Logical Consequence

Authors
Jc Beall
University of Connecticut
Abstract
A good argument is one whose conclusions follow from its premises; its conclusions are consequences of its premises. But in what sense do conclusions follow from premises? What is it for a conclusion to be a consequence of premises? Those questions, in many respects, are at the heart of logic (as a philosophical discipline). Consider the following argument: 1. If we charge high fees for university, only the rich will enroll. We charge high fees for university. Therefore, only the rich will enroll. There are many different things one can say about this argument, but many agree that if we do not equivocate (if the terms mean the same thing in the premises and the conclusion) then the argument is valid, that is, the conclusion follows deductively from the premises. This does not mean that the conclusion is true. Perhaps the premises are not true. However, if the premises are true, then the conclusion is also true, as a matter of logic. This entry is about the relation between premises and conclusions in valid arguments.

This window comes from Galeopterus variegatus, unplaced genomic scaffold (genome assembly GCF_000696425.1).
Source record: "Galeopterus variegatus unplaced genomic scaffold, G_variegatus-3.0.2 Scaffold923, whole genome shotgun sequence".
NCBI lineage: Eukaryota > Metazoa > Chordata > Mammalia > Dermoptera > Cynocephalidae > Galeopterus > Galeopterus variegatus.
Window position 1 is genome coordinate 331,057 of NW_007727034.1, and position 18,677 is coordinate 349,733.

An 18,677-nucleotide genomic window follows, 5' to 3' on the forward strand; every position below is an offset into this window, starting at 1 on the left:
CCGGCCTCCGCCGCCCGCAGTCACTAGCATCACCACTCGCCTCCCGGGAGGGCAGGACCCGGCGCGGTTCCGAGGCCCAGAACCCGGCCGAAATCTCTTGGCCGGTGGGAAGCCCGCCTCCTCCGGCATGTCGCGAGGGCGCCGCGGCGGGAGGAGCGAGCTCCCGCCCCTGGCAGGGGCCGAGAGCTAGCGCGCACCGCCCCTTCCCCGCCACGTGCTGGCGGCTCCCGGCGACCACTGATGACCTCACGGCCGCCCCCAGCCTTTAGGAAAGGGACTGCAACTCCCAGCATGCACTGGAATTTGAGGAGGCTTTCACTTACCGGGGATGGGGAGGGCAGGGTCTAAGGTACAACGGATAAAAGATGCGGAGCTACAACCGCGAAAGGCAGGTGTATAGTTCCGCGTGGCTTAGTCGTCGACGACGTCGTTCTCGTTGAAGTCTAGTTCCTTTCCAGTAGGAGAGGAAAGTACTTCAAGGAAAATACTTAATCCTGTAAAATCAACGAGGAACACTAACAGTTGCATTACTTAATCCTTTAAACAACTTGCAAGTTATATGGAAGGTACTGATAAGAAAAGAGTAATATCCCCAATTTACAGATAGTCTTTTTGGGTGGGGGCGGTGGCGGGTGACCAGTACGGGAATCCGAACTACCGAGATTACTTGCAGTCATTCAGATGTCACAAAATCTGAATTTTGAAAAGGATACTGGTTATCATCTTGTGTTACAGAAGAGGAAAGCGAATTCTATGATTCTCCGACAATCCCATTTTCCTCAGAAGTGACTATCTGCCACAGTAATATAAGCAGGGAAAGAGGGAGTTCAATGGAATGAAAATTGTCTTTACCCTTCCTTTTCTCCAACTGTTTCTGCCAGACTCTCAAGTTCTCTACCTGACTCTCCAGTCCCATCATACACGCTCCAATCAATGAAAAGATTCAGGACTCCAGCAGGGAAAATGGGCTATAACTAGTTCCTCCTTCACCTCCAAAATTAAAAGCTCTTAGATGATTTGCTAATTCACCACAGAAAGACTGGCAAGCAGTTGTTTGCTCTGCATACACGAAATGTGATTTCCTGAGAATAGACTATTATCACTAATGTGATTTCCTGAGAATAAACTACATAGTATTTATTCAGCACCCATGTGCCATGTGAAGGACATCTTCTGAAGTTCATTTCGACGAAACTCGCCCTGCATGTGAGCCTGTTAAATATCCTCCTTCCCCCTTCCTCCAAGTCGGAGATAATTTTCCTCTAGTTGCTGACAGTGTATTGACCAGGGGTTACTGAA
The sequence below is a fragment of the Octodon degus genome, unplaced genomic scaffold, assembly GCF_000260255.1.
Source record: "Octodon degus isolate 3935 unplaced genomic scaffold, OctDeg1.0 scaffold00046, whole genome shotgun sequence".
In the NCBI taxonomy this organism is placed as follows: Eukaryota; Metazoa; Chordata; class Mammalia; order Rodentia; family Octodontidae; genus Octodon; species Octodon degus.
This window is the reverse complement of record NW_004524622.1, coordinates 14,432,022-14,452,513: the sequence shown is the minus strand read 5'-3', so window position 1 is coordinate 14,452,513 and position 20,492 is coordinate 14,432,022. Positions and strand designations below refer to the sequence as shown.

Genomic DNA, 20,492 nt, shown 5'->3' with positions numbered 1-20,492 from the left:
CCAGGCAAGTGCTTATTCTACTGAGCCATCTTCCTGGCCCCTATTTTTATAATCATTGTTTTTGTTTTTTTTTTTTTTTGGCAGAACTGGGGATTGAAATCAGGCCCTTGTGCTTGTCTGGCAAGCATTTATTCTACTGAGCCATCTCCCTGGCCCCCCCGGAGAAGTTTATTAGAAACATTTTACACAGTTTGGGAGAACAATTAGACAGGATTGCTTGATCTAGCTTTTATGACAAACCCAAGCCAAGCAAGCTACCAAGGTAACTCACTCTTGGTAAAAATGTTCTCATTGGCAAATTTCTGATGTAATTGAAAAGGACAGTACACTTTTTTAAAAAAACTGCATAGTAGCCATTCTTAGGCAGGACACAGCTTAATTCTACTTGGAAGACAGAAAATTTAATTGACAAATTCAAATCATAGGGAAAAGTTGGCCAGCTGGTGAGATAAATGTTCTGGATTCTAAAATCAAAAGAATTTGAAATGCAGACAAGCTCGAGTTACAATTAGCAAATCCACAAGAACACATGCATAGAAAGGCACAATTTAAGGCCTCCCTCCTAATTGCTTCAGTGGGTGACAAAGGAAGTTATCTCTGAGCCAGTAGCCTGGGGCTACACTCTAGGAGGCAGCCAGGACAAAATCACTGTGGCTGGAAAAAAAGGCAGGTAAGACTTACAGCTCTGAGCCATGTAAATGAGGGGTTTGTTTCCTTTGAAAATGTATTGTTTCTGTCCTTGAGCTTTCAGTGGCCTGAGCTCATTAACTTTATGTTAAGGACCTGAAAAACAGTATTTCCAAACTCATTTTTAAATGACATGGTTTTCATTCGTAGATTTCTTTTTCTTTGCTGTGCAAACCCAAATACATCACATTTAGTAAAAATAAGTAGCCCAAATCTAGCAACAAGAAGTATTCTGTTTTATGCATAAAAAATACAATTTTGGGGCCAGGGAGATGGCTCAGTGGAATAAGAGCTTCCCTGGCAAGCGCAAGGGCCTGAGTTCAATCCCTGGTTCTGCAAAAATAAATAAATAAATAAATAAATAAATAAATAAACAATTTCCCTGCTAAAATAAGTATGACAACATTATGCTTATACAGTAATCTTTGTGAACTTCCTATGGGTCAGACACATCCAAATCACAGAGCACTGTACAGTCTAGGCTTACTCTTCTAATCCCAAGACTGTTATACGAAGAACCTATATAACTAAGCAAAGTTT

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Logical Pluralism.Jc Beall & Greg Restall - 2005 - Oxford University Press.
Logical Pluralism.Jc Beall & Greg Restall - 2000 - Australasian Journal of Philosophy 78 (4):475 – 493.
Rivalry, Normativity, and the Collapse of Logical Pluralism.Erik Stei - forthcoming - Inquiry: An Interdisciplinary Journal of Philosophy:1-22.
Logical Pluralism and Semantic Information.Patrick Allo - 2007 - Journal of Philosophical Logic 36 (6):659 - 694.
Dialetheism and the Impossibility of the World.Ben Martin - 2015 - Australasian Journal of Philosophy 93 (1):61-75.

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